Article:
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April 20, 2022

Acute Kidney Injury and the Field of Dreams—If We Predict It, Maybe They’ll Come

Author Affiliations
  • 1Center for Critical Care Nephrology, University of Pittsburgh, Pittsburgh, Pennsylvania
  • 2Department of Thoracic and Cardiovascular Surgery, Cleveland Clinic Foundation, Cleveland, Ohio
  • 3Division of Cardiac Surgery, Department of Cardiothoracic Surgery, University of Pittsburgh, Pittsburgh, Pennsylvania
  • 4University of Pittsburgh Medical Center Heart and Vascular Institute, Pittsburgh, Pennsylvania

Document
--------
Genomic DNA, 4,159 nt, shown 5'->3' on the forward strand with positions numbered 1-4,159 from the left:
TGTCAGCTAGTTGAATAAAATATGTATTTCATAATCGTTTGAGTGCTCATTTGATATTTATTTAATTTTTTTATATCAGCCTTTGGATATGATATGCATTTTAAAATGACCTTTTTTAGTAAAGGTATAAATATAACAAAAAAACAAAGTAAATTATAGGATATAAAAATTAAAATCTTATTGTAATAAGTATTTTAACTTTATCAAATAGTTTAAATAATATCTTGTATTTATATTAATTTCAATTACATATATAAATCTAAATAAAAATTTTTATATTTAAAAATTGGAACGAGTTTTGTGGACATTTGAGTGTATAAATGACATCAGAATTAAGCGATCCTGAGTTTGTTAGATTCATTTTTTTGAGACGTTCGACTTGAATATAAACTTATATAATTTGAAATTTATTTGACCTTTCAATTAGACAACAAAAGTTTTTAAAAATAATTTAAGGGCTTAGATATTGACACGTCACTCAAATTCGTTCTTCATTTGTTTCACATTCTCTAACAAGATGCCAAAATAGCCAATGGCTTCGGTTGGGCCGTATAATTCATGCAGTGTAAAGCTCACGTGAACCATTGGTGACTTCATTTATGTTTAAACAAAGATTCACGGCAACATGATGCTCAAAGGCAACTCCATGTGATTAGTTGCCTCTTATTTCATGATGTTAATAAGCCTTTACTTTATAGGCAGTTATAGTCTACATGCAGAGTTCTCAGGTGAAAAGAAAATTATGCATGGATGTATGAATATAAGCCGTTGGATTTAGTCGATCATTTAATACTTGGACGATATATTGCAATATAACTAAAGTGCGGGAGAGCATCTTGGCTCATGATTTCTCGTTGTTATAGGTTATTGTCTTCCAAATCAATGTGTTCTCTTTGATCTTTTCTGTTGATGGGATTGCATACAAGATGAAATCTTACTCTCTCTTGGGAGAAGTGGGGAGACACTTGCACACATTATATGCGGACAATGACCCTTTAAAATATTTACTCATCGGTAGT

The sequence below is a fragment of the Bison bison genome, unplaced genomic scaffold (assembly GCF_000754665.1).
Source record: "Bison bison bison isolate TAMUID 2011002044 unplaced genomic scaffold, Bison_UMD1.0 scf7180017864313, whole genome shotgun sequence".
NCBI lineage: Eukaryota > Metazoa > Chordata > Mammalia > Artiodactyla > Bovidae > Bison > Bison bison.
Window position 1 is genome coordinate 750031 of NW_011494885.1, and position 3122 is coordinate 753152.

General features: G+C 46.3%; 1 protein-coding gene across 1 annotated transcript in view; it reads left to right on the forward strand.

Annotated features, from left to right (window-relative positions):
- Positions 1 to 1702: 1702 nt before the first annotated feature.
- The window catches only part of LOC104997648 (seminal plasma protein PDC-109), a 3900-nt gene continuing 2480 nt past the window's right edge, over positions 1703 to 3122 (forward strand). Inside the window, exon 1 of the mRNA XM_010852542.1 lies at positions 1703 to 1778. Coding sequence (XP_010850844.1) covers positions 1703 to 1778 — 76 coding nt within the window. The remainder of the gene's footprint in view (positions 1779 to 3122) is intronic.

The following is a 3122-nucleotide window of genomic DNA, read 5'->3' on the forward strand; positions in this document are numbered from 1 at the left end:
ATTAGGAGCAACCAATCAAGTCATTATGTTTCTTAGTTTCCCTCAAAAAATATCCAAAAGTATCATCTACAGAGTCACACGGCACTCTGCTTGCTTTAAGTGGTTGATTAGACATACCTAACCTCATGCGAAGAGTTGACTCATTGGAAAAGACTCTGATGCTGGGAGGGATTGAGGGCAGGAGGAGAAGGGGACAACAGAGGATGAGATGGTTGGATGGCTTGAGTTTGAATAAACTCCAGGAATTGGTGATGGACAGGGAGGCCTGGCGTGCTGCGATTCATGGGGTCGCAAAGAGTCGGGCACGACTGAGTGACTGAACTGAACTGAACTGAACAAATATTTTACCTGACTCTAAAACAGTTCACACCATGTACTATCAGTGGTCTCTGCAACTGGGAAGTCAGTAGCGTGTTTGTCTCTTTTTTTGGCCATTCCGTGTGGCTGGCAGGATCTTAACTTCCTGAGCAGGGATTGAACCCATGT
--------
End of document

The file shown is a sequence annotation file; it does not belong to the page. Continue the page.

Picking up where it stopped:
JAMA Surg. 2022;157(6):471-472. doi:10.1001/jamasurg.2022.0924

An enormous challenge for developing new therapies to prevent acute kidney injury (AKI) is predicting who will develop it. In cardiac surgery, AKI is quite common, but the vast majority of cases are both mild and transient.1 Severe cases, such as those meeting the Society of Thoracic Surgeons reportable AKI, defined as a 3-fold increase in serum creatinine value or initiation of dialysis, are relatively rare (<5%).1 Not only are new drugs difficult to study, but quality improvement protocols designed to address this severity of AKI are very difficult to implement because most patients will not develop this level of injury.

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